Should adolescents’ strength train?

This topic is becoming increasingly popular over the past few years, as the growing trend towards strength training is seen in the industry.

For many parents, concerns are raised as to whether strength training will be detrimental towards their child’s development, or potentially increase their risk of injury. 

When I was going through school, the only kids in the gym were the First 15 Rugby Team.  If I went into a gym, I would stay in the designated cardio stations, performing my routine of bike, treadmill, and rower for 45 minutes.

The thought of doing anything with weight, in my 16-year-old brain, was absurd. 

Now, I am so grateful the industry has started to normalise strength training from an earlier age, particularly for young women. Because of this, my career has now progressed to educating people on the need for strength training, particularly around injury. 

However, the conversation becomes slightly more complex when discussing the correct age for a child to start their training. To break this down in an easily absorbable way, I have listed below some common FAQ to help support your decision for your child entering the gym. 

What are the developmental requirements for my child to start strength training?

At the age of 7-8, most children have a sound basis of balance and proprioception (understanding where their body is in space).  

Strength training requires a level of coordination and understanding of the body that is essential to safe progressions in the gym. 

At this age, the child can begin working on the foundational movement patterns, i.e. squat, hinge, split leg, push, press (without weight). 

The aim of training at this age is to;

  • Improve stability and control 
  • Improve strength endurance 
  • Build confidence in their body 
  • Form a basis for strength development in later years 


The emotional maturity of the child/adolescent plays a massive role in their training ability. Many of the documented injuries in the adolescent population were due to not following instruction, poor lifting technique, and dropping weights on themselves or others. Many of these injuries can be avoided with the necessary instruction. 

Does my child require a certain training history to enter the gym?

No matter what age your child is, a background in basic movement patterns is essential. If your child doesn’t have this, exercising with a trained practitioner to learn these fundamentals is important. Once these patterns have been achieved, weight can be added to their workout (depending on their age).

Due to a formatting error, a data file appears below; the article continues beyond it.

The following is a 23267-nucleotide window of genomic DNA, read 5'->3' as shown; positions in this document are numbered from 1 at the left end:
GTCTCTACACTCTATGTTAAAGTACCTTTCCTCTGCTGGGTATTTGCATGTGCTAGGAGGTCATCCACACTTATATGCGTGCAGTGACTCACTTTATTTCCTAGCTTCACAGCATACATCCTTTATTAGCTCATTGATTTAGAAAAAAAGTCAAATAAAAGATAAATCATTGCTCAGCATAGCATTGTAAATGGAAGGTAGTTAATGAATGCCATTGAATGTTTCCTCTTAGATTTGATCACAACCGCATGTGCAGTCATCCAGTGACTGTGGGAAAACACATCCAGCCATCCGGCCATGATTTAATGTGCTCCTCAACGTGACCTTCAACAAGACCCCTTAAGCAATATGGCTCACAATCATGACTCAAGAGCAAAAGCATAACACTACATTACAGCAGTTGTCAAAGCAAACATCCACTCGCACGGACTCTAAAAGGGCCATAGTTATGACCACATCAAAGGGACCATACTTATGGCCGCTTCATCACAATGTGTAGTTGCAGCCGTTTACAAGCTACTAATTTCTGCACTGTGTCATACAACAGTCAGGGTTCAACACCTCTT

Do I need a coach or health practitioner to take my child through their program? 

Having an experienced physio, health practitioner or strength and conditioning coach can be an absolute game changer. The age for an adolescent to begin training in a gym (without parental supervision) can range from 14-16 years old.

However, even if your child is above that age, I would recommend having a coach/health practitioner guide them through a program in the initial stages. 

Are adolescents at increased risk of injury from strength training?

Like any sport or training regime, injury is always going to be a concern. The thought process behind minimising strength training in adolescents, was due to their skeletal immaturity. The concern was that damage would occur to their growth plates when lifting a heavy load. However, not only are these injuries extremely uncommon, they are usually due to incorrect technique. Therefore, performing sub max lifts, under the guidance of a practitioner, can minimise the risk of injury significantly. 

Is there an age that my child can start using a barbell? 

At this stage there is no black and white answer as to the age an adolescent can begin strength-based training. 

However, the current guidelines are mainly criteria driven, meaning that your child needs to pass certain activity markers before progressing in their lifting regime. These markers can be assessed by a health care practitioner. 

There is continuing evidence to support healthy musculoskeletal development of adolescents through strength training, particularly when combined with sport. Whilst strength training shoulder not necessarily replace sport in the adolescent population, it is a great adjunct to their program, and will assist healthy development for later in life. 

Questions? Give us a call and our team will be happy to help out! 

Chantelle Bailey  – BeFit Training Physio Double Bay

Chantelle Bailey – BeFit Training Physio Double Bay

Chantelle Bailey, a skilled physiotherapist in Double Bay, Sydney, excels in treating musculoskeletal issues through personalized assessments and evidence-based rehabilitation programs. With expertise in strength coaching for women and a special emphasis on sports-related injuries, Chantelle offers tailored solutions to help individuals achieve their goals. To schedule a consultation, click the link below.

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